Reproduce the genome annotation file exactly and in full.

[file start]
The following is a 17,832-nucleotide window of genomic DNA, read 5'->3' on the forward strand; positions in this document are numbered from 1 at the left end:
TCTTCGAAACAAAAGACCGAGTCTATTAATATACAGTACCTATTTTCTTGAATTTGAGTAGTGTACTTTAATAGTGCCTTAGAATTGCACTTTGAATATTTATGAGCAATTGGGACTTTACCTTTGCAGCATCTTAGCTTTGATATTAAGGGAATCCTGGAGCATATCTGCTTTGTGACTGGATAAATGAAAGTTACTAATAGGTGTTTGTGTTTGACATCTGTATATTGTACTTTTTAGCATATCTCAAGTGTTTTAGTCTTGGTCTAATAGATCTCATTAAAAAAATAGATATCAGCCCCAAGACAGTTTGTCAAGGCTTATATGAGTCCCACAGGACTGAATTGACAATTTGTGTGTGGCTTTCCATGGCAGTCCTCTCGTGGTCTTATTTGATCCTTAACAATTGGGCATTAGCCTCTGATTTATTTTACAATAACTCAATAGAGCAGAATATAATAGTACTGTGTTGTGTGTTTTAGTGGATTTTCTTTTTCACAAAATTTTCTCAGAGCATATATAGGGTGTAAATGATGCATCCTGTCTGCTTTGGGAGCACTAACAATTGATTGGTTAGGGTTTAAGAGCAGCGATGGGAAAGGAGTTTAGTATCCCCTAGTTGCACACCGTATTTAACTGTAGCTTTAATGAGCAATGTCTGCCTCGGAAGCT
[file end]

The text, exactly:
The following is a 17,832-nucleotide window of genomic DNA, read 5'->3' on the forward strand; positions in this document are numbered from 1 at the left end:
TCTTCGAAACAAAAGACCGAGTCTATTAATATACAGTACCTATTTTCTTGAATTTGAGTAGTGTACTTTAATAGTGCCTTAGAATTGCACTTTGAATATTTATGAGCAATTGGGACTTTACCTTTGCAGCATCTTAGCTTTGATATTAAGGGAATCCTGGAGCATATCTGCTTTGTGACTGGATAAATGAAAGTTACTAATAGGTGTTTGTGTTTGACATCTGTATATTGTACTTTTTAGCATATCTCAAGTGTTTTAGTCTTGGTCTAATAGATCTCATTAAAAAAATAGATATCAGCCCCAAGACAGTTTGTCAAGGCTTATATGAGTCCCACAGGACTGAATTGACAATTTGTGTGTGGCTTTCCATGGCAGTCCTCTCGTGGTCTTATTTGATCCTTAACAATTGGGCATTAGCCTCTGATTTATTTTACAATAACTCAATAGAGCAGAATATAATAGTACTGTGTTGTGTGTTTTAGTGGATTTTCTTTTTCACAAAATTTTCTCAGAGCATATATAGGGTGTAAATGATGCATCCTGTCTGCTTTGGGAGCACTAACAATTGATTGGTTAGGGTTTAAGAGCAGCGATGGGAAAGGAGTTTAGTATCCCCTAGTTGCACACCGTATTTAACTGTAGCTTTAATGAGCAATGTCTGCCTCGGAAGCT